D'Auvergne appealed to Mr Merry and received passports for himself and his companion and they left Paris without further delay. D'Auvergne reported the indignities to which he had been subject to the English Foreign Office, questions were asked in Parliament but it was obvious that the English Government were anxious to avoid a breach with France at that time. England was not ready to challenge the growing strength of France.
Both George III, who had learnt horsemanship from Major General James d'Auvergne when the latter was his Equerry and Commanding Officer of the Life Guards, and Louis XVIII recognized d'Auvergne as Duke of Bouillon but were powerless to assist him to secure his Duchy.
Napoleon broke the truce called for by the Treaty of Amiens and in 1803 d'Auvergne returned to his old command in Jersey flying his broad pennant in the 44-gun Severn, flagship of a mixed force of gunboats and small craft.
After France's naval power was crushed at Trafalgar he took up residence at La Bagatelle and enjoyed considerable popularity as chief man in the Island. His flagship was wrecked without loss of life in Grouville Bay on 26 October 1804.
His frequent applications for a sea-going command were refused and he passed the next few years perfecting defences in the Islands. He occasionally visited London on official business and entertained socially at his residence in Spring Gardens. He was promoted Rear-Admiral of the Blue on 9 November 1805, Rear-Admiral of the White on 30 July 1810, Vice-Admiral of the Blue on 4 October 1813 and subsequently Vice-Admiral of the Red.
With the return of the Bourbons to France he accompanied the Duke de Berri to Paris and paid his devoirs to Louis XVIII - his Suzerain - and took possession of his Duchy as its lawful sovereign. At the age of 60 he became a ruling prince.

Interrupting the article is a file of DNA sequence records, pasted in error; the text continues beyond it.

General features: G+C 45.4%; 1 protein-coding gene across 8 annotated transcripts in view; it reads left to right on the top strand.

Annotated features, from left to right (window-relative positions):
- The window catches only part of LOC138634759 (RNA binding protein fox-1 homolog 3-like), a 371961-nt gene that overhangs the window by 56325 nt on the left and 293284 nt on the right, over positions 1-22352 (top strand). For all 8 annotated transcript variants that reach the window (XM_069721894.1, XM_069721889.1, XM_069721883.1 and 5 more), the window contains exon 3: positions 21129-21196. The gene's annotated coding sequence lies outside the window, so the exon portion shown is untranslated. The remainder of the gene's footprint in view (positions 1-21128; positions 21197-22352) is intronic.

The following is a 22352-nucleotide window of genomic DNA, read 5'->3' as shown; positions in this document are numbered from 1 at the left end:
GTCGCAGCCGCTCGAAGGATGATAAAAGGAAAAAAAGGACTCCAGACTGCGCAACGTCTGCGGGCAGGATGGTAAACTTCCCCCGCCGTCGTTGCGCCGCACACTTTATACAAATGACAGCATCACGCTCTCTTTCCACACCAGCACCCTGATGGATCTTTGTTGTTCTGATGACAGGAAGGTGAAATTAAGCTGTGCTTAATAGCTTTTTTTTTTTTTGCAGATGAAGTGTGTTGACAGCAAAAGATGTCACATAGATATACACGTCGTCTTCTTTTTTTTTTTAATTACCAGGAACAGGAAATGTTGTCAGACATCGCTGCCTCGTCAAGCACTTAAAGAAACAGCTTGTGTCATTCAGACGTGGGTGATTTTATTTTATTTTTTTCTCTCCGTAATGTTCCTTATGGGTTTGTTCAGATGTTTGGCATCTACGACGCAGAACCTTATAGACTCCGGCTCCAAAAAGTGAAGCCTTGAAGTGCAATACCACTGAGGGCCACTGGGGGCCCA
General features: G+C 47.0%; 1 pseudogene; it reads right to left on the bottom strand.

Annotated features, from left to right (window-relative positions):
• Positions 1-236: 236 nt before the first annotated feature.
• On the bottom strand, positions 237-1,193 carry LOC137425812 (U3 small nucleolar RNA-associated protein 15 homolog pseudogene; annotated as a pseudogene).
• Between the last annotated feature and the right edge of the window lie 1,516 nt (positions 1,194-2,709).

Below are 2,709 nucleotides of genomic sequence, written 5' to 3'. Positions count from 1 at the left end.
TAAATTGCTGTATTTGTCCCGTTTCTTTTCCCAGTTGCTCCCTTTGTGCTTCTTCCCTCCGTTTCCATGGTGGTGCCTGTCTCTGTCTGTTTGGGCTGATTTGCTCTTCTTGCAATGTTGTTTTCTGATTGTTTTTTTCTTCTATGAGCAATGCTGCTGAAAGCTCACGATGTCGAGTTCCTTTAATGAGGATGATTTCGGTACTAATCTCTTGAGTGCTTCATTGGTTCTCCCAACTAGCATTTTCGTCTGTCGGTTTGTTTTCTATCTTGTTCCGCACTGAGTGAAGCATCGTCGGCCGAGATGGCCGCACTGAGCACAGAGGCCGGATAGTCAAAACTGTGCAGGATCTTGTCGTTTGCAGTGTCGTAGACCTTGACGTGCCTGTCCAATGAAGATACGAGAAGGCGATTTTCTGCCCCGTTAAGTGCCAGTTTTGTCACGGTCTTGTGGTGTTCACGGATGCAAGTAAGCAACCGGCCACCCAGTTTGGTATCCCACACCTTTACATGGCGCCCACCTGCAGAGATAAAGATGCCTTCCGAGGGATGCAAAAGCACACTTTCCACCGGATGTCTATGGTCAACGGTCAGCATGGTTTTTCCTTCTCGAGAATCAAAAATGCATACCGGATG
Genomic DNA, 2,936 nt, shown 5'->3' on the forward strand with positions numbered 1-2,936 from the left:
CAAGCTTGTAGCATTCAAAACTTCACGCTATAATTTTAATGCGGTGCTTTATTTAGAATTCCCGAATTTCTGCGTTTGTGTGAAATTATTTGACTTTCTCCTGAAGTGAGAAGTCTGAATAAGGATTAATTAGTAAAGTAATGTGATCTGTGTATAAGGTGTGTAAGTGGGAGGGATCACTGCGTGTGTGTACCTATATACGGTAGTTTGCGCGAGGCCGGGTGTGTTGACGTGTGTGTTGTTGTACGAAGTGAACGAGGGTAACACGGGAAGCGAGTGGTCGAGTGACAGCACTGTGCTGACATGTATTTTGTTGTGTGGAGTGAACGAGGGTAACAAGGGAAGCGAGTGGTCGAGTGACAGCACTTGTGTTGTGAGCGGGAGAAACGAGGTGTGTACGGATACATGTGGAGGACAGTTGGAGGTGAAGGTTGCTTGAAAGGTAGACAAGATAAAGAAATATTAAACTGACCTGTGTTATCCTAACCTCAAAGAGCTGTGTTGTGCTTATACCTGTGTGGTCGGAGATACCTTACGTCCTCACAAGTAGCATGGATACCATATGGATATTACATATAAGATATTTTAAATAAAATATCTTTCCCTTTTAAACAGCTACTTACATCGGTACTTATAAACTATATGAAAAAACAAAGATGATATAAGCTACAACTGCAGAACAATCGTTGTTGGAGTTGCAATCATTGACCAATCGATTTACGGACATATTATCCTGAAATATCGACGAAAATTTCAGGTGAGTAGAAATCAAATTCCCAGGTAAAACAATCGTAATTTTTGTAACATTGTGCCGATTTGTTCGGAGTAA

Battle of Waterloo
The Battle of Waterloo was fought but Bouillon had been so ravaged by alternating French and Austrian attacks that it was helpless in the dust of its ancient greatness. The Congress of Vienna met to reconstruct the map of Europe and a commission, consisting of the Courts of Austria, Prussia and Sardinia, decided in July 1816 in favour of the Prince de Rohan, Duke de Montbazon, to disregard d'Auvergne's legal claims to the Duchy of Bouillon.
Sir John Sewell, appearing for d’Auvergne, urged the strict legality of his claims but considerations of high policy decreed that he should remain His Serene Highness Prince Philippe de la Tour d'Auvergne, the dispossessed Duke of Bouillon.
The long and costly litigation involved by his attempts to obtain his legal rights ruined our Jerseyman. Entirely dependent on his Vice-Admiral's slender half-pay he was forsaken by all his fair-weather friends. He died, with only one man at his death bed in Holmes Hotel, Great Smith Street, Westminster, on 16 September 1816.
He was buried in St Margaret's Church, the Chapel-at-ease of Westminster Abbey, and the 1941 blitz destroyed the modest tablet indicating his last resting place. A similar fate befell his uncle James's tomb in a Southampton church.
Of Philippe d'Auvergne's many honours and achievements I have only been able to make a very general mention. Of Philippe d'Auvergne, the Jerseyman, little, if anything, remains to perpetuate his memory in the Island he loved and served so faithfully.
He attained the highest rank in his chosen profession. He died Monseigneur His Serene Highness Philippe d'Auvergne, by the Grace of God and the will of his people, Duc de Bouillon, Vicomte de Turenne, Duc d'Albert and de Chateau Thierry, Comte d'Auvergne, Comte d'Evreux et du bas Armagnac, Baron de la Tour, Oliergues, Maringues and Mont-gacon - Peer of France.
All these ancient titles vanish into history with the death of our Jerseyman whose sterling qualities were not appreciated by his contemporaries.
Let us hope that this short, and admittedly incomplete, description of his life and work will enshrine Philippe d'Auvergne in the hearts of all as a great Jerseyman worthy of honourable remembrance.